Tag Archives: Jones New York

Penalty for possession

Long before the Word Nymph aired her first grievance, a friend had whispered a complaint into my sympathetic ear. She wondered what prompted those close to her, God-love-’em, to make the names of all restaurants and retailers possessive.

She observed that her mother, along with so many of our mothers’ generation, always adds an apostrophe + s to the name of just about every business in town.

Perhaps it’s because so many businesses used to be owned by individuals: Mario’s Pizza. Harry’s Bar. Bertha’s Mussels. (All right, not Bertha’s; that’s another story.)

Years ago, department store names, such as Woodward & Lothrop, The Hecht Company and R.H. Macy & Co. were shortened to such neighborly nicknames as Woodies, Hecht’s and Macy’s. The nicknames took hold, to no one’s objection. Eventually, these stores branded their possessives.

Now, however, businesses whose names were neither possessive to begin with nor shortened to nicknames are being made so by those who link every business to a person.

In this shopping season, let us be reminded to call our retailers by their correct names. It is Nordstrom, not Nordstrom’s. Lord & Taylor, not Lord & Taylor’s.

Far more egregious examples exist with regard to restaurants. It’s gone rampant. Let us not assume that every restaurant is named after a person. Restaurants take great care to give their establishments fitting and clever names, many of which don’t bear the moniker of the owner, founder or chef. Yet we can’t seem to help adding an apostrophe + s. Examples of these violations are too numerous to mention, many coming from within my own circle.

Maybe these complaints are nit-picky. Can we at least agree that, when the name of a business has a possessive built in, we should fight any urge to add an apostrophe + s?

Here’s an example. A Mexican restaurant near me is called Mi Rancho, Spanish for “My Ranch.” Is it not redundant to call it Mi Rancho’s? The same goes for any establishment beginning in Mon, Mes, Notre, Nuestro or any other possessive pronoun, as well as any beginning with Chez.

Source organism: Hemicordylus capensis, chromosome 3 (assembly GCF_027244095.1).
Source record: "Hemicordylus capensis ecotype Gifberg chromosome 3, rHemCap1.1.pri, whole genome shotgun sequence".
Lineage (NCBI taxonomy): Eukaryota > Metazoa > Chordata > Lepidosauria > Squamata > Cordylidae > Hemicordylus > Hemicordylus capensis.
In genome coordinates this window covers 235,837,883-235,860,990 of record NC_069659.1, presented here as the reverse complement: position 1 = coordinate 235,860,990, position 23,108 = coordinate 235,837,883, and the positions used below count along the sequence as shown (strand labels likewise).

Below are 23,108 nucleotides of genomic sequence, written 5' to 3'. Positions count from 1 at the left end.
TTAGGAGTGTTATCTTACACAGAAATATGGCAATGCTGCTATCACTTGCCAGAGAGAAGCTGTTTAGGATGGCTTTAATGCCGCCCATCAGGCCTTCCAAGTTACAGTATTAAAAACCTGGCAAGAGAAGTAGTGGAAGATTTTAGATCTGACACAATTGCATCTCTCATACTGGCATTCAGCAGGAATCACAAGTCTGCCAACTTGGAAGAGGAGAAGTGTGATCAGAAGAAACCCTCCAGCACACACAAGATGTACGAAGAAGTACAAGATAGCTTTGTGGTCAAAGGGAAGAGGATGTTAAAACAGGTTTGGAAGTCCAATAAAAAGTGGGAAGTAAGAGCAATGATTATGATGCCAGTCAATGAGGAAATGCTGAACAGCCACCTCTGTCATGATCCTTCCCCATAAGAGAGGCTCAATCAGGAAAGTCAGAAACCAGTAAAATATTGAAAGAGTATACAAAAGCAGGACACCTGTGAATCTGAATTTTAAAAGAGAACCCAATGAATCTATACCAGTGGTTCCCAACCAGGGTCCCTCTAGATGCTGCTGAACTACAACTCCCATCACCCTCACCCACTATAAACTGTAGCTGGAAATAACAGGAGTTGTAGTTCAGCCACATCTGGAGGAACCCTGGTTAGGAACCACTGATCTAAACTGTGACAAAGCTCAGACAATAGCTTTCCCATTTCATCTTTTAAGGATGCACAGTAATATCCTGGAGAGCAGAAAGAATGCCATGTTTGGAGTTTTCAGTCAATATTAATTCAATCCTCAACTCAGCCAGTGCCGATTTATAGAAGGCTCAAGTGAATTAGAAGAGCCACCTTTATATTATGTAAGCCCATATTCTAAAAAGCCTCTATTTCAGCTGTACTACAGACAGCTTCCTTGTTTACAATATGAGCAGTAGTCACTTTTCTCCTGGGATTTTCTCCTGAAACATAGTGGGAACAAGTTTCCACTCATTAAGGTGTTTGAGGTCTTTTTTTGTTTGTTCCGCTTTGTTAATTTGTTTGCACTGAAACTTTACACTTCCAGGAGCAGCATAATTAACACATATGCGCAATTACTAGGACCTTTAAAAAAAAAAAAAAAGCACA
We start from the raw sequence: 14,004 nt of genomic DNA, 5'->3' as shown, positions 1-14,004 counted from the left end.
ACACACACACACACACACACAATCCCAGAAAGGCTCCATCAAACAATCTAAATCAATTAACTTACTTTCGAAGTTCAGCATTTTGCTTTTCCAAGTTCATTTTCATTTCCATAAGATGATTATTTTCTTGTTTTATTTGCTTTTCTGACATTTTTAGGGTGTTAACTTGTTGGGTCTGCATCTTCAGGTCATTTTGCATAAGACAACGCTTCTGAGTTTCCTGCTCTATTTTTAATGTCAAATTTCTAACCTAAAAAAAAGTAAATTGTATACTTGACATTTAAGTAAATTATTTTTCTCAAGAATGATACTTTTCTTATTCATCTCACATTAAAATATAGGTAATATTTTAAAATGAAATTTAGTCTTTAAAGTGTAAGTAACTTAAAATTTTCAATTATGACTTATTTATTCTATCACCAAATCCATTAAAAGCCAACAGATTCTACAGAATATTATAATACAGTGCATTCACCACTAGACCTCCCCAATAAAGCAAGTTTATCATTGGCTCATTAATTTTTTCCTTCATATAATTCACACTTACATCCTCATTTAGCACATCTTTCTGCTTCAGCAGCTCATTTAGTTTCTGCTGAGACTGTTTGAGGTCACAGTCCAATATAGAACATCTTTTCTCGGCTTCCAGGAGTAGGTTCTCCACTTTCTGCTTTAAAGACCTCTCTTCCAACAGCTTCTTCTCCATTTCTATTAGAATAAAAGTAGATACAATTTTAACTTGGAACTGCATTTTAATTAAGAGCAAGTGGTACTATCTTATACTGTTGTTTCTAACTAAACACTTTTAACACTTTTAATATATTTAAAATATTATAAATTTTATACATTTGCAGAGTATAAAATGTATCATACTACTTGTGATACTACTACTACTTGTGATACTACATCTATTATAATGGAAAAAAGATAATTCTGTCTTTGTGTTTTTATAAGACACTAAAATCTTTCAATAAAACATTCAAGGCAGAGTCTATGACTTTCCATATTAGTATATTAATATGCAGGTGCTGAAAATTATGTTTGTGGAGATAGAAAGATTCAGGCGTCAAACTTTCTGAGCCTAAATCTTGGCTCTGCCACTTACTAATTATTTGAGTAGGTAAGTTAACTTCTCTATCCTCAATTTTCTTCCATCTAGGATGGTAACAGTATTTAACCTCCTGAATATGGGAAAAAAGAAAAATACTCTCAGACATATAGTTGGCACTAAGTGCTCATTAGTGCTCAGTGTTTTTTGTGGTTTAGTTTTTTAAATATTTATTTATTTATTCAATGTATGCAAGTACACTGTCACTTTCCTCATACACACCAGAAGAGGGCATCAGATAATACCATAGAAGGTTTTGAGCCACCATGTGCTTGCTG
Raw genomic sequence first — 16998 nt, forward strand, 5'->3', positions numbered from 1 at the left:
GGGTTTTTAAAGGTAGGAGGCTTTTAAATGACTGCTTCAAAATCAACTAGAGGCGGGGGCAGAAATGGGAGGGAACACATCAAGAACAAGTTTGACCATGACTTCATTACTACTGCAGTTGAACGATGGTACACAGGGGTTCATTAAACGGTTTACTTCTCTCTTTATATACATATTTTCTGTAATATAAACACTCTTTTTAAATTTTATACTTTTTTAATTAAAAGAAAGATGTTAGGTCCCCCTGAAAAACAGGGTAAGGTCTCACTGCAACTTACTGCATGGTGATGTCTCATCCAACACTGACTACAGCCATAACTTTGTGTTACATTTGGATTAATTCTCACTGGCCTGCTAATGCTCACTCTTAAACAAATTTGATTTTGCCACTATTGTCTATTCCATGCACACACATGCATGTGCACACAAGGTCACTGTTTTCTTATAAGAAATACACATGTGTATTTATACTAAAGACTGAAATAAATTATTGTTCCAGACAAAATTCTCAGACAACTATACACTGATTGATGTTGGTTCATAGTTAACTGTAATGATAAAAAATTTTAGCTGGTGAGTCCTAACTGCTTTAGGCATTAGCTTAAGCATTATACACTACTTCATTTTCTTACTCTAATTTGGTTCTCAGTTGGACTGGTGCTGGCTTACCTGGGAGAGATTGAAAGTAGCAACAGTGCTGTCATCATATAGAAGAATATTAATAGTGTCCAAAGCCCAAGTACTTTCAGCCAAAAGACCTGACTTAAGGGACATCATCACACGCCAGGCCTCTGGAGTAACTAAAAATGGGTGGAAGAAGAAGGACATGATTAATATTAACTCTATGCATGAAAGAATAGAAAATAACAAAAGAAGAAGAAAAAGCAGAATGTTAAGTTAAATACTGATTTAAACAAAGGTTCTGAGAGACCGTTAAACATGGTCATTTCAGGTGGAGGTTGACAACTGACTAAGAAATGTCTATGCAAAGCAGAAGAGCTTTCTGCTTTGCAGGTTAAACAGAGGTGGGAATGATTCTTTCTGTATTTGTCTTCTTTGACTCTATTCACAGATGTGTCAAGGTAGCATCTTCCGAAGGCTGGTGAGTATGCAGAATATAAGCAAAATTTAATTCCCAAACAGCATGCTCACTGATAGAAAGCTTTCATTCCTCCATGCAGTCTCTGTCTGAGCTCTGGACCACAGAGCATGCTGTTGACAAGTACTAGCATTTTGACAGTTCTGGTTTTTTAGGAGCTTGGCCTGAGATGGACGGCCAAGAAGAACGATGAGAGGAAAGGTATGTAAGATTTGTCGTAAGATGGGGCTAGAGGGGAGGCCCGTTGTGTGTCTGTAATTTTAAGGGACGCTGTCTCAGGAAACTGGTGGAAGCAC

This also stands when the name of the restaurant is a noun; Panera, for example, meaning “Bakery.” In English, we would not say we are going to the bakery’s. Why, then, do we say we’re having lunch at Panera’s? Let’s not.

Sorry for the grumpies. I’ve suddenly become very hungry.

(But while we’re at it, it’s Williams-Sonoma, not Williams and Sonoma. Jones New York, not Jones of New York.)

When in doubt, take your cue from the sign:


Filed under All Things Wordish, Beauty and Fashion, Food, Marketing/Advertising/PR, Rants and Raves

Button Button

This might seem a little trivial, but I thought I’d get your thoughts, especially from readers who might be Internet savvy. Which I thought I was, until a recent phenomenon.

To make a long story longer, about three years ago I bought a black Anne Klein pant suit. It’s rare when I can buy a suit off the rack that fits me, needs no alterations, looks nice and travels well. This one met all the criteria so I snapped it up.

The first time I wore it, I lost one of the jacket’s three buttons, so I took the spare and had it sewn on. Shortly after that, I lost another button. I was working in a large conference center and had covered a lot of ground that day. Miraculously, after extensive searching, I found it in the press room. I had it sewn back on. I’ve since lost all three buttons at least twice each and, with the exception of that first one, I have always found them. I even tried sewing them back on myself, in an effort to make them stay on permanently.

Last week, I lost a button in Florida and never found it.

I went online and tried to find a supply of replacement buttons, and was able to contact someone through the Anne Klein website. I provided an e-mail address that I use only for Internet business.

Over the last eight days, I logged in 14 e-mails back and forth with the Anne Klein company and its parent, Jones New York, narrowing down manufacturing dates, style numbers and something called an RN number, to determine availability of said buttons. Everyone was responsive, and I’ve just received a message that my new buttons are on their way. But the dialogue has provided an interesting glimpse into how this exceedingly narrow slice of the industry does business.

There are two mysteries at work here. One is why buttons keep falling off my suit. The other is this: Since I began my search, everywhere I go on the Internet, an Anne Klein ad pops up. On Facebook, on Comcast, several others and just now, on a blog about words and phrases. That one ignited my curiosity. I presume my initial Google search and visit to the Anne Klein site led to this, but I really don’t know how it all works.  All I know is, in my online travels, Anne Klein is omnipresent.

Will I forever be stalked by Anne Klein and, of so, how can I use this to my advantage? Perhaps all she now knows about me will help me find another great suit in my size, preferably one with a jacket that zips or snaps.


Filed under Beauty and Fashion, Marketing/Advertising/PR, Technology and Social Media, Travel